· 140 of 173 recommendations implemented, partially implemented or in progress. Continued focus on the remaining recommendations
· Over two thirds of persons identified in the Report as being over 5 years in the DP system have now had their cases completed
· 87% of people granted status moved in to the wider community within six months
16 June 2016
The Tánaiste and Minister for Justice and Equality, Frances Fitzgerald TD and the Minister of State for Equality, Migration and Integration, David Stanton TD have provided a progress update on the Report of the Working Group on Improvements to the Protection Process, including Direct Provision and other Supports for Asylum Seekers at a meeting of NGOs today (Thursday).
The Report, which was published in June 2015, made 173 recommendations. A total of 91 have been implemented, a further 49 recommendations have been partially implemented or are in progress, and the balance remain under consideration.
The Tánaiste, speaking after meeting a number of members of NGOs who participated in the Working Group, said: “This represents significant progress in the past 11 months in taking forward the Working Group recommendations, with 80% now implemented, partially implemented or in progress.
“A key recommendation of the Working Group was the introduction of a single application procedure for the protection process. The International Protection Act 2015, which provides for such a procedure, was signed into law last December and my Department is currently preparing all steps necessary to commence the Act later this year. The Act responds to 26 of the Working Group’s recommendations and can be expected to positively address the crucial issue of the length of time that applicants spend in the process and in the Direct Provision system; another key concern of the Working Group.
“A substantial number of people who were greater than five years in the system now dealt with and is estimated that over two thirds of those identified in the Report as being over 5 years in the Direct Provision system have now had their cases processed to completion. This has been a key achievement that has had a real impact on many people and families. This work will continue.
Last year a transition Task Force was put in place to examine the important supports needed to facilitate people with status to integrate into the community. The Task Force reported that 87% of people granted status had moved into the wider community within six months.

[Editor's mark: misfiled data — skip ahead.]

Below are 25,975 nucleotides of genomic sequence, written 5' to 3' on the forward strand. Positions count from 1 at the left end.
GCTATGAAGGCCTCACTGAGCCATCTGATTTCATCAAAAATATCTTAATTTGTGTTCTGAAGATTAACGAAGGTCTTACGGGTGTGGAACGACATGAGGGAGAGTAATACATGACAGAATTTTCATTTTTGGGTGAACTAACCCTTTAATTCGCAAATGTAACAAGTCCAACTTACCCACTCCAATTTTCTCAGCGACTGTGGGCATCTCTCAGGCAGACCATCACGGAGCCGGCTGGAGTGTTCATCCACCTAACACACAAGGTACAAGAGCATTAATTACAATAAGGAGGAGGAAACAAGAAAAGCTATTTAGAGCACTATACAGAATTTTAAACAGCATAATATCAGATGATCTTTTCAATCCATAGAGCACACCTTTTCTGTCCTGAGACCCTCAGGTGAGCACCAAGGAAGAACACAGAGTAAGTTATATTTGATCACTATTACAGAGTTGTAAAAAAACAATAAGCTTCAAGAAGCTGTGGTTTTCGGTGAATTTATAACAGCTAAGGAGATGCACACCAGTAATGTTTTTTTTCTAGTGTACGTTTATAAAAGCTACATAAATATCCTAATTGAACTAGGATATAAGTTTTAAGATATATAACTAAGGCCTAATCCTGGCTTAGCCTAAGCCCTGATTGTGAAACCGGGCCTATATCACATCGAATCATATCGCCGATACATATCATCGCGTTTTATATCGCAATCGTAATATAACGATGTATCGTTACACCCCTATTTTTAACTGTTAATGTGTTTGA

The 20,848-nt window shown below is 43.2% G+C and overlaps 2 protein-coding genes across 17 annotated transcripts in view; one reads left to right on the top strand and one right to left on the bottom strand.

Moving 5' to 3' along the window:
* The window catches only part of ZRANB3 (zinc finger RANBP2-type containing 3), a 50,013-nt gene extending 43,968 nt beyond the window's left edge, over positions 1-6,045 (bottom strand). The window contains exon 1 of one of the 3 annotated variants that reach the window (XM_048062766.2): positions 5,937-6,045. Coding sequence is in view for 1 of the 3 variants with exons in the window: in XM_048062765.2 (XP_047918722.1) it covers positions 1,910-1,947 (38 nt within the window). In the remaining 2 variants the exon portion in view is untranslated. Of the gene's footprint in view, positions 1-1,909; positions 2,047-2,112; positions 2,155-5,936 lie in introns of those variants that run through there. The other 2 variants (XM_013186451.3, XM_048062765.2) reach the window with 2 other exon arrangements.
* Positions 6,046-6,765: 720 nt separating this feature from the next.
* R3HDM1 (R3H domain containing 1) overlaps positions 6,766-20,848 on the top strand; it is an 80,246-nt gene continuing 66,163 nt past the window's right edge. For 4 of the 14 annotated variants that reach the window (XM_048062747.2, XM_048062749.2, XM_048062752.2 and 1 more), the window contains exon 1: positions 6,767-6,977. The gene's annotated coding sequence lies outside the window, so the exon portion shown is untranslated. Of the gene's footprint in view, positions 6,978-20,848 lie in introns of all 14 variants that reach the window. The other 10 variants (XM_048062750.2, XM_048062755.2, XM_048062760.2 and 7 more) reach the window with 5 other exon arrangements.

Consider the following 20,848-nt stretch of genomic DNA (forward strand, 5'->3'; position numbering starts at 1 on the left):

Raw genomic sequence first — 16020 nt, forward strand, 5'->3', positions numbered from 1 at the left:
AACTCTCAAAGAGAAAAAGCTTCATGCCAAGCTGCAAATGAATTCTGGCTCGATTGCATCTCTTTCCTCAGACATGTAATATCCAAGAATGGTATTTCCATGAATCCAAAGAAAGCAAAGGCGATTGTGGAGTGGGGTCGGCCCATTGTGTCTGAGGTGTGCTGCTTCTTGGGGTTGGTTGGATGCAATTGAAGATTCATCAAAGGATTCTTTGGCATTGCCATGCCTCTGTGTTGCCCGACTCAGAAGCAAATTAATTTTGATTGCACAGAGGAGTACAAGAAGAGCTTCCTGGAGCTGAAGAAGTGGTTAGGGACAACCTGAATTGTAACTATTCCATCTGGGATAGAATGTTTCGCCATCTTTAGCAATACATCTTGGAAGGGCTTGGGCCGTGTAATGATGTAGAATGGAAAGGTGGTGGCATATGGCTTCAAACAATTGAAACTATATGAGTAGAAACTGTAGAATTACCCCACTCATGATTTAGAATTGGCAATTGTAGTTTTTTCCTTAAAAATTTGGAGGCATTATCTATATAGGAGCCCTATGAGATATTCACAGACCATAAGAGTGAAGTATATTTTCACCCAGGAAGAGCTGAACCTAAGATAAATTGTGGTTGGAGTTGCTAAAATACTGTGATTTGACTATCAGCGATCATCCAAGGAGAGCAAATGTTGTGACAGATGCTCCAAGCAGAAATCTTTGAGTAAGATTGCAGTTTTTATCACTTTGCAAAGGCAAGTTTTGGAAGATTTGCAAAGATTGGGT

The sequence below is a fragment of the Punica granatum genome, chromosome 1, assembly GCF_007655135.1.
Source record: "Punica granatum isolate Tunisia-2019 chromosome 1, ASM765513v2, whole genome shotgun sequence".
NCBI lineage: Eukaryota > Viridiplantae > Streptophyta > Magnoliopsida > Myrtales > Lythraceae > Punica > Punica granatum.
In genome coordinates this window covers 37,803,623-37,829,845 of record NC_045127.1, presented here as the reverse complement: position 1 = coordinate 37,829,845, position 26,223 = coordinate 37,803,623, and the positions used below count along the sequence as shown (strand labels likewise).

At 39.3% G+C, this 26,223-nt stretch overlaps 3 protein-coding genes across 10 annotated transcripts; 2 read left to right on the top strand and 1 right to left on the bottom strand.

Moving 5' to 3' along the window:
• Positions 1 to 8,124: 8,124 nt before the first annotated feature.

There has also been progress towards improving the daily lives of asylum seekers in Ireland while their application is being processed is also being made. In January, the Tánaiste announced an increase to the Direct Provision Allowance for children, the first such increase since the introduction of the payment some sixteen years ago. Prescription fees for all Direct Provision residents, both adults and children, have also been waived. More communal kitchens are now available than when the Working Group was established and this matter is subject to an ongoing review.
The Tánaiste said “I have also committed to extending the remit of the Offices of the Ombudsman and the Ombudsman for Children to include access for residents in Direct Provision centres. This requires amending legislation which will be processed as soon as possible. My colleague, the Minister for Education and Skills, has also recently announced a second year of their pilot support scheme for students in the protection system for the academic year 2016/2017"
“I welcome this progress and am determined to implement this report in full as soon as possible.”
The Minister of State for Equality, Migration and Integration, David Stanton TD said, "a significant amount of work has been done on implementing the Report's recommendations. I am committed to taking this work forward, particularly in respect of improving the conditions of families and children in the Direct Provision system as outlined in the Programme for Government”.
A summary of the status of the Working Group recommendations can be accessed via the following link.